Odyssey Channel, which plans to pay cash incentives in
order to boost its distribution, unveiled the new program lineup last week for its
"soft" relaunch April 4, as it slowly evolves from a religious format to a
Odyssey president and CEO Margaret Loesch stressed that the
network is just starting its transition of melding Odyssey's faith-and-values fare
with library and original content from its new owners, Hallmark Entertainment and The Jim
She added that by the fall, Odyssey's schedule will be
fully developed, with a big dose of new original programming. Unlike Fox Family Channel,
which relaunched with a totally new schedule last August, Odyssey's changes will be
"I'm not couching [April 4] as a relaunch,"
Loesch said. "Internally, we're calling it a soft launch. We haven't had
time to create new programming yet, so we didn't want to overpromise."
For the fall, Odyssey will have two new original series: a
spinoff of a show that the network acquired from PBS to air on its lineup in April, Donna's
Day with Donna Erickson, as well as a 26-episode Henson series.
Odyssey at that time will also have one or two original
movies from Hallmark, and it plans to eventually air a new one each month, Loesch said.
Odyssey, which is now in 29 million homes, will ante up and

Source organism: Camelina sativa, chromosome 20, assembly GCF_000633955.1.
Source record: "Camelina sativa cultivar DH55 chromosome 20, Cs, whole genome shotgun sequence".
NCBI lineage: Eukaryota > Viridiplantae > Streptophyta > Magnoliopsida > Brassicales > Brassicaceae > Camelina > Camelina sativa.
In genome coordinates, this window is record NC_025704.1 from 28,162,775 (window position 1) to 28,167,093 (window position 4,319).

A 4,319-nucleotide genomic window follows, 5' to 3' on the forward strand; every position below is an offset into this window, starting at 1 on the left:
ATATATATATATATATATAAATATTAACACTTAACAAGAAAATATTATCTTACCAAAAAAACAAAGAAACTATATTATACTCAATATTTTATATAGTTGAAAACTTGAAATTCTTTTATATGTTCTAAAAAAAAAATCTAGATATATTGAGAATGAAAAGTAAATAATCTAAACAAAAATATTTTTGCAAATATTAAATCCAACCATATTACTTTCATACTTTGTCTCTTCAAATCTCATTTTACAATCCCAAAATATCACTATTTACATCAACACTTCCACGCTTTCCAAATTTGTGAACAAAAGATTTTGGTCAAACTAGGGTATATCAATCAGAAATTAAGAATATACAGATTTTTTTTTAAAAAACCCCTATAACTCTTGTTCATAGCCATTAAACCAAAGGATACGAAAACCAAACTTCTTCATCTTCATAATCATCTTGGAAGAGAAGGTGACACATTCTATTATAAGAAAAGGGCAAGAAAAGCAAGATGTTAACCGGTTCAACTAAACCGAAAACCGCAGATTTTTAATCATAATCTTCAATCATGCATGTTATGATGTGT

pay cash launch fees of $2 to $8 per subscriber in order to increase its distribution,
aiming for 50 million subscribers in five years, she said.
"I think that we'll have to pay for all of the
new subs that we get," she added.
Odyssey will kick off its spring schedule at 6 p.m. April 4
by airing both parts of the four-hour Hallmark-Henson miniseries Gulliver's
Odyssey has also acquired off-network series Alf and
Lonesome Dove to debut in April. In primetime, Odyssey will air two movies
back-to-back at 7 p.m.
"We're trying to create a network that's
relevant to today's family," Loesch said.
The network will air faith-and-values programming on
weekday mornings, late night and Sundays, Loesch said, although it is now creating a
schedule to "transition" viewers in and out of the religious fare.
Weekdays from 6 a.m. to 8 a.m., the network will air
children's shows from Henson and Hallmark, with a morning movie aimed at mothers from
10 a.m. to noon.
Odyssey has also signed up film historian Leonard Maltin to
host Leonard Maltin Presents, which will feature classic comedies from the Hal
Roach library, including Laurel and Hardy. It will air weekdays from 4 p.m. to 5:30 p.m.
and midnight to 1:30 a.m.
Brian Henson, son of the late Jim Henson and CEO of The Jim
Henson Co., will host interstitials to introduce classic series The Muppets,whichwill air weeknights at 6 p.m.
Odyssey has a multimillion-dollar budget to spend in April
and the fall to promote its new lineup, Loesch said.
Hallmark and Henson acquired a stake in Odyssey late last
year. The network's other owners include Liberty Media Group and the National
Interfaith Cable Coalition, a consortium of religious groups.